During that year Mercury honoured Chuck with his first LP; an album called Songs After Hours With Chuck Miller (Mercury LP MG-20195), on which he and his trio indulged their love of swing-era music (“I Can’t Give You Anything But Love“, “Cow Cow Boogie“, “September In The Rain“, etc.) as well as cutting loose with a couple of breakneck eponymous rockin’ boogies and a very nice version of “Re-Enlistment Blues“, famous for the rendition by Merle Travis in the 1953 Columbia film From Here To Eternity.

In 1957, with support from Carl Steven’s studio band and the Dick Noel Singers, Miller covered another Boudleaux Bryant song; the Everly Brothers’ smash hit “Bye Bye Love“, and a surprise success by The Cellos vocal harmony group, “Rang Tang Ding Dong (I’m the Japanese Sandman)“.

The penultimate Mercury release was among his best; “Plaything“, was a good cover of an obscure Phoenix rocker by Ted Newman, which was also covered by Bobby Helms and Nick Todd in the US and by Terry Wayne here in the UK, while “After Yesterday” was an early effort from the combined pen of Diane Lampert and John Gluck, who would go on to write Eddie Fontaine’s rock ‘n’ roll classic “Nothin’ Shakin’ (But The Leaves On The Trees)” amongst others. During this year Miller was also instrumental in introducing Jimmie “Honeycomb” Rodgers to Hugo Peretti, helping to broker the young singer’s contract with Roulette Records.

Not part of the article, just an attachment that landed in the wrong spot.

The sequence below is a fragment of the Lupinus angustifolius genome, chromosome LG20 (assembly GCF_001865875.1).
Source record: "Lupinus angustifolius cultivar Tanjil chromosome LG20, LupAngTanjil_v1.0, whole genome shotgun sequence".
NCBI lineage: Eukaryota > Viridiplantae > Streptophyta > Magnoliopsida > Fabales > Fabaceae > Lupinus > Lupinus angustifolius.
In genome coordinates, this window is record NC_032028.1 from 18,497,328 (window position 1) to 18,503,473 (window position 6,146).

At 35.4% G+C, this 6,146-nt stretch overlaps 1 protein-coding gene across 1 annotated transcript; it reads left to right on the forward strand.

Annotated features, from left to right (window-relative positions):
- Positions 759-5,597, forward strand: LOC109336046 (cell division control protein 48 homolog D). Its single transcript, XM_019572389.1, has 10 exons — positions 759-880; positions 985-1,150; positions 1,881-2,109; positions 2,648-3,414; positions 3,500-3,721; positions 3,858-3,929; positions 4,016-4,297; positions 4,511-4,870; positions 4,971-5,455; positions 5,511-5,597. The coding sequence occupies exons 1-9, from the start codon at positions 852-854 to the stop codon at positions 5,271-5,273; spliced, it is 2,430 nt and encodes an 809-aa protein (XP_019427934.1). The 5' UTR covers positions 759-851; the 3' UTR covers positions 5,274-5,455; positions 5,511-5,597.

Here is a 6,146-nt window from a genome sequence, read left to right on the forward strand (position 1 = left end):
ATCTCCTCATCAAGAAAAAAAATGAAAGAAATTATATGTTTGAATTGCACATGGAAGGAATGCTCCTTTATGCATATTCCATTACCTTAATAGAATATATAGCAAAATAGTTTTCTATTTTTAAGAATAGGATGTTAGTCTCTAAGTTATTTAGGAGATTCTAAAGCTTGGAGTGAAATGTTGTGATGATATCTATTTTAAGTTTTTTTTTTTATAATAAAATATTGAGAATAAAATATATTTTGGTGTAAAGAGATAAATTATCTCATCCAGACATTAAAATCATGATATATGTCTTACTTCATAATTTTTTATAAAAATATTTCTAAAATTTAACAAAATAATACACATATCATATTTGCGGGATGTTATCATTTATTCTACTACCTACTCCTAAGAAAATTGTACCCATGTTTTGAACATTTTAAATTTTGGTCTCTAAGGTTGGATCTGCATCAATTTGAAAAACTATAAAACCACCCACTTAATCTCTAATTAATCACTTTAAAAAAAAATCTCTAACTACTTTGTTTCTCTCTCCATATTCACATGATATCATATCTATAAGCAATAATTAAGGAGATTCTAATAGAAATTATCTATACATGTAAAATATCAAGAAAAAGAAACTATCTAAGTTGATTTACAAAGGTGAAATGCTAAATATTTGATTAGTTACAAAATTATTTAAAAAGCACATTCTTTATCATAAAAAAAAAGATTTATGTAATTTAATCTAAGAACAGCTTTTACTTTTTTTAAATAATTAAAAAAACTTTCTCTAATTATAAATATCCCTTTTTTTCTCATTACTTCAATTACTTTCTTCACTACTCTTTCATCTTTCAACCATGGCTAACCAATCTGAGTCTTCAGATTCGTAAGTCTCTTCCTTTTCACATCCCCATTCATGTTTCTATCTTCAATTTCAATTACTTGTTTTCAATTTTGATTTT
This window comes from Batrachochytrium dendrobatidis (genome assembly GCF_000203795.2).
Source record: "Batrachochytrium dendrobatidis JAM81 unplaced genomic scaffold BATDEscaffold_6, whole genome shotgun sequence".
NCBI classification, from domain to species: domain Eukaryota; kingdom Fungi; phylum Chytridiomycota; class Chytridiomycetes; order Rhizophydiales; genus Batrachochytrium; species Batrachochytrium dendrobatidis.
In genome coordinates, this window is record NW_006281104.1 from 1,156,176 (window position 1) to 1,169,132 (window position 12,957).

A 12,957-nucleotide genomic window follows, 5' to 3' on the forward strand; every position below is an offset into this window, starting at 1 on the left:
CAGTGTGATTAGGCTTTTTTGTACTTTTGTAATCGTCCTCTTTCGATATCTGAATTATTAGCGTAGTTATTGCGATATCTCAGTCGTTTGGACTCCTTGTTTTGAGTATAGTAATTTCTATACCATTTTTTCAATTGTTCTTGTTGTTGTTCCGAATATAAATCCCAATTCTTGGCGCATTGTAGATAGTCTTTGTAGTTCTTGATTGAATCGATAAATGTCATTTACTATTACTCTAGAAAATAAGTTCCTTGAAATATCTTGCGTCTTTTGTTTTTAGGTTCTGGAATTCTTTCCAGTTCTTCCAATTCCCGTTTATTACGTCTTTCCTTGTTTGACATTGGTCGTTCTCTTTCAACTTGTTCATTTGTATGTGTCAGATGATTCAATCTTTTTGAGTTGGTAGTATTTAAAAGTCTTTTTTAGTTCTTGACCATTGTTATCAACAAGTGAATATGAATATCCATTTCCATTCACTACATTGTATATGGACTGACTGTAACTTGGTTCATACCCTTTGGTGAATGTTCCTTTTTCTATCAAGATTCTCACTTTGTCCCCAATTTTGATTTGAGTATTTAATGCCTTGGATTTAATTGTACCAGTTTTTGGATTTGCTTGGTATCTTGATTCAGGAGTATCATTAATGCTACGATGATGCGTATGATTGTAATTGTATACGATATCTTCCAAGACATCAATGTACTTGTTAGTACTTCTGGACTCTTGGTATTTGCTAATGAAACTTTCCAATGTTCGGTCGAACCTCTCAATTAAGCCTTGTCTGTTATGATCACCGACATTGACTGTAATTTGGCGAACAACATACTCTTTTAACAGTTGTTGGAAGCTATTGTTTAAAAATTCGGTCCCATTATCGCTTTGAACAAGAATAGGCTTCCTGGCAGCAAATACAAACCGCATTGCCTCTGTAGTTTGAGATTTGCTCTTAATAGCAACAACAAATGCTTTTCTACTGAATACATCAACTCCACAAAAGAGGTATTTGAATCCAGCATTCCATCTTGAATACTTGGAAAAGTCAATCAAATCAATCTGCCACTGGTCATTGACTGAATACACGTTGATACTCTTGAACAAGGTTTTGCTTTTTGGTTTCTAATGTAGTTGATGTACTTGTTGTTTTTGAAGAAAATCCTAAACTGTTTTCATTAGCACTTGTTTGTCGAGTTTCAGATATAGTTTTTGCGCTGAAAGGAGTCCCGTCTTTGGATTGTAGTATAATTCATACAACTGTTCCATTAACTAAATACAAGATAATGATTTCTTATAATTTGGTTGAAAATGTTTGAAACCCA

Chuck Miller’s swansong for Mercury Records was another old Freddie Slack boogie woogie classic from the early 1940s, no doubt recorded in an attempt to recapture the glory days of his “House of Blue Lights” from three years earlier. Miller’s pounding version of “Down the Road A-Piece” was backed by an energetic take on “Mad About Her Blues“, a gender-switch on a song made famous by Dinah Shore in 1942.

Inexplicably, like his previous releases, the single went nowhere and he was dropped by Mercury at the end of his contract, but was swiftly snapped up by California-based Imperial Records where he cut a variable LP called Now Hear This! Songs Of The Fighting 40s (Imperial LP 9072(mono)/12017(stereo)) which presented dreary versions of “For Sentimental Reasons” and “Lili Marlene” rubbing up against sparkling, teenage-friendly tributes to Louis Jordan (“G.I. Jive” and “Saturday Night Fish Fry“), Ella Mae Morse (“Shoo Shoo Baby“), and his other favourite crooners (“How Many Hearts Have You Broken?“, “Swingin’ On A Star’” and “Five Minutes More“).

Another hero, Hoagy Carmichael, was celebrated with an affectionate “Heart and Soul” and a quirky “Up a Lazy River“, on which Miller impersonated the likes of Louis Armstrong, Vaughn Monroe and Nat “King” Cole.

The Imperial deal seems to have contracted for just one album and subsequently Chuck Miller faded into obscurity. After relocating to Boise, Idaho, for a long residency, the Miller trio – still featuring Robert Douglass on bass – broke up in 1959, and the leader moved to Anchorage, Alaska, in the 1960s, before retiring to Hawaii where he lived in Lahaina, Maui.

He died aged 75 in the Maui Memorial Hospital on 15th January 2000, where a very modest obituary appeared in the local Honolulu Star Bulletin newspaper, in which he was described as a “self-employed entertainer”. So perhaps he played that fat boogie woogie until the very end.